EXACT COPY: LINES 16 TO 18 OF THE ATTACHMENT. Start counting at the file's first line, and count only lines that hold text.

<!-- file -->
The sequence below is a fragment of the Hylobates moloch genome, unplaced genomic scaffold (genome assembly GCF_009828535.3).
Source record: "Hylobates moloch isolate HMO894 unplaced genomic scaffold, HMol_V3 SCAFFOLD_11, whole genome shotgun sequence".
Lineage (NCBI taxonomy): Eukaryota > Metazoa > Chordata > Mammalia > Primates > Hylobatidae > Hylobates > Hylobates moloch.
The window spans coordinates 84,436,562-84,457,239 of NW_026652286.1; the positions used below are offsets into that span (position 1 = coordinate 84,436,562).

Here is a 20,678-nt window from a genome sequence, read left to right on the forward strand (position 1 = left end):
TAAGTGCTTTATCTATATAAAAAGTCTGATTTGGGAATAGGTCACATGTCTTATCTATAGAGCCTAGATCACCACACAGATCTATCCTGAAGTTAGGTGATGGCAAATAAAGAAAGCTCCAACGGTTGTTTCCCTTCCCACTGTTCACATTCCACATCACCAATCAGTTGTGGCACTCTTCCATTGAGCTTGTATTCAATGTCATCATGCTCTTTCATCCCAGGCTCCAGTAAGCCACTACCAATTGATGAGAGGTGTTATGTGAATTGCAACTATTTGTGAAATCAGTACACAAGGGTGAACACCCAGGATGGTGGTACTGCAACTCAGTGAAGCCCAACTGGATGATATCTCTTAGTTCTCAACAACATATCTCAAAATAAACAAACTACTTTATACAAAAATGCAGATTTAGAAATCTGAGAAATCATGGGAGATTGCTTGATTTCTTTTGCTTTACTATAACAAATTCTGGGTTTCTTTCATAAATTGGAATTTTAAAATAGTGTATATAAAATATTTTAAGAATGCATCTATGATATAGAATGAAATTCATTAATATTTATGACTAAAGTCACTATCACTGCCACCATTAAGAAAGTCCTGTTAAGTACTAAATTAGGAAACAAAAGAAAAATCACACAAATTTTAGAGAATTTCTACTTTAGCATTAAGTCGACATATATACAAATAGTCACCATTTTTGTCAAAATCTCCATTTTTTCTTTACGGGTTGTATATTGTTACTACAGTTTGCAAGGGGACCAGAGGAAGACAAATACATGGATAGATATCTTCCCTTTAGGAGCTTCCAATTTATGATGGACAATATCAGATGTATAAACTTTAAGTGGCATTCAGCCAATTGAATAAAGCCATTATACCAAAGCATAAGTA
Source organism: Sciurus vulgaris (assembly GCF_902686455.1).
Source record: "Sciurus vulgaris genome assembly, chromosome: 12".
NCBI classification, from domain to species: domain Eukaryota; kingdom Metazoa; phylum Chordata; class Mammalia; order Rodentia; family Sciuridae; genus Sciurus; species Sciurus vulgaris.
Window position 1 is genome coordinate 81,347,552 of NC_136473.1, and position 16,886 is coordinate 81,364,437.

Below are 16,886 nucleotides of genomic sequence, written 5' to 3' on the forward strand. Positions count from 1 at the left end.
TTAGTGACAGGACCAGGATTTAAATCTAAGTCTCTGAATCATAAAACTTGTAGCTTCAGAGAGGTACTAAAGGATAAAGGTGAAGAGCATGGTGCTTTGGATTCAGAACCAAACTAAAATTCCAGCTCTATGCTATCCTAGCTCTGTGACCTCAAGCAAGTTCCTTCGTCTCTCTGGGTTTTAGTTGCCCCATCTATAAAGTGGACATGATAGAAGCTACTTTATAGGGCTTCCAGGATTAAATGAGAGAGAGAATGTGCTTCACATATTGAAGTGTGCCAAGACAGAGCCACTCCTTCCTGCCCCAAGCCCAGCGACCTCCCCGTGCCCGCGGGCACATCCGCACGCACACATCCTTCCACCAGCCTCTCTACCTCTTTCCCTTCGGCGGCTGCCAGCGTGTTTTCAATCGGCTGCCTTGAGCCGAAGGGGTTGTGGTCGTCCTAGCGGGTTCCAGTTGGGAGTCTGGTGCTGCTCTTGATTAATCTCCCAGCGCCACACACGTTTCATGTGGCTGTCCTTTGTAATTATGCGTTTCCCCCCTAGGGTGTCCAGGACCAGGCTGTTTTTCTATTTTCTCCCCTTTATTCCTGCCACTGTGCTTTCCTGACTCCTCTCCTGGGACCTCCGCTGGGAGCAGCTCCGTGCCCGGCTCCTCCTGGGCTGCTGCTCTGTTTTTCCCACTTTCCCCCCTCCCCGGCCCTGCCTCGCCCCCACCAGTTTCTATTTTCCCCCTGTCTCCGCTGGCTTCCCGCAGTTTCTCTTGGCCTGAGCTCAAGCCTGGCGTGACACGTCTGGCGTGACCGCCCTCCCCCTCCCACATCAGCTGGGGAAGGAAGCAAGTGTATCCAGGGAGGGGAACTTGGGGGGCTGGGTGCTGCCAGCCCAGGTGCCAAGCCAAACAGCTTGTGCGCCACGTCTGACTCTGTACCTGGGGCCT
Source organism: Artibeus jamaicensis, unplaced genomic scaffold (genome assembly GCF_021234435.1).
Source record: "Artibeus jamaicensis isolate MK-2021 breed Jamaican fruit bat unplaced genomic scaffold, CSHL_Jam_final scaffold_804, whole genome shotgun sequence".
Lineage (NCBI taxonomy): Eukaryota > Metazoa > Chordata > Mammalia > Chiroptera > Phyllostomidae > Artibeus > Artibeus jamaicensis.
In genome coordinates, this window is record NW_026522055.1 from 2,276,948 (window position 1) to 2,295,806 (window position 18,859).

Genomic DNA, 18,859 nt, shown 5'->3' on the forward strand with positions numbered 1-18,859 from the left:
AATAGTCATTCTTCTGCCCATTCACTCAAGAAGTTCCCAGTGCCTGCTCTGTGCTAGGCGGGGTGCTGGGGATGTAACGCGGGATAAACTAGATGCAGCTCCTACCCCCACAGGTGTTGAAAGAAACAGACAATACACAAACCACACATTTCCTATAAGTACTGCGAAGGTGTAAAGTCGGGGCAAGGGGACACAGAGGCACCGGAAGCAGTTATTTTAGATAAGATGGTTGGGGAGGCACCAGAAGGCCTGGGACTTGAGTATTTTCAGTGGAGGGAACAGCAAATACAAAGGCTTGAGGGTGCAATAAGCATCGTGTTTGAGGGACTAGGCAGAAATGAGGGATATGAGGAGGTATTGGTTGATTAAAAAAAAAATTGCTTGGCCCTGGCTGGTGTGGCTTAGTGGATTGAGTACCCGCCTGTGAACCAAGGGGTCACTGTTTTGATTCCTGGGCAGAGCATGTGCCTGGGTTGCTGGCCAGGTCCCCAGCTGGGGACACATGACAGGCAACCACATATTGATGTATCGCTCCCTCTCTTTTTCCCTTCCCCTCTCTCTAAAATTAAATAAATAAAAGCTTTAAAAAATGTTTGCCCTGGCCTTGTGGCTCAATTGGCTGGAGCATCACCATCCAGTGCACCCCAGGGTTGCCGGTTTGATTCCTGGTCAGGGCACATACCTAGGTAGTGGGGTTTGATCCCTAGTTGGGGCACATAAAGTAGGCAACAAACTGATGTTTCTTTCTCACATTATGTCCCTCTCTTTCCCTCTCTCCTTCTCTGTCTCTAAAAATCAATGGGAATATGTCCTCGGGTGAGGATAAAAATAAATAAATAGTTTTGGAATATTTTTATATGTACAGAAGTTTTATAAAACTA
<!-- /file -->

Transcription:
In genome coordinates, this window is record NW_026522055.1 from 2,276,948 (window position 1) to 2,295,806 (window position 18,859).

Genomic DNA, 18,859 nt, shown 5'->3' on the forward strand with positions numbered 1-18,859 from the left:
AATAGTCATTCTTCTGCCCATTCACTCAAGAAGTTCCCAGTGCCTGCTCTGTGCTAGGCGGGGTGCTGGGGATGTAACGCGGGATAAACTAGATGCAGCTCCTACCCCCACAGGTGTTGAAAGAAACAGACAATACACAAACCACACATTTCCTATAAGTACTGCGAAGGTGTAAAGTCGGGGCAAGGGGACACAGAGGCACCGGAAGCAGTTATTTTAGATAAGATGGTTGGGGAGGCACCAGAAGGCCTGGGACTTGAGTATTTTCAGTGGAGGGAACAGCAAATACAAAGGCTTGAGGGTGCAATAAGCATCGTGTTTGAGGGACTAGGCAGAAATGAGGGATATGAGGAGGTATTGGTTGATTAAAAAAAAAATTGCTTGGCCCTGGCTGGTGTGGCTTAGTGGATTGAGTACCCGCCTGTGAACCAAGGGGTCACTGTTTTGATTCCTGGGCAGAGCATGTGCCTGGGTTGCTGGCCAGGTCCCCAGCTGGGGACACATGACAGGCAACCACATATTGATGTATCGCTCCCTCTCTTTTTCCCTTCCCCTCTCTCTAAAATTAAATAAATAAAAGCTTTAAAAAATGTTTGCCCTGGCCTTGTGGCTCAATTGGCTGGAGCATCACCATCCAGTGCACCCCAGGGTTGCCGGTTTGATTCCTGGTCAGGGCACATACCTAGGTAGTGGGGTTTGATCCCTAGTTGGGGCACATAAAGTAGGCAACAAACTGATGTTTCTTTCTCACATTATGTCCCTCTCTTTCCCTCTCTCCTTCTCTGTCTCTAAAAATCAATGGGAATATGTCCTCGGGTGAGGATAAAAATAAATAAATAGTTTTGGAATATTTTTATATGTACAGAAGTTTTATAAAACTA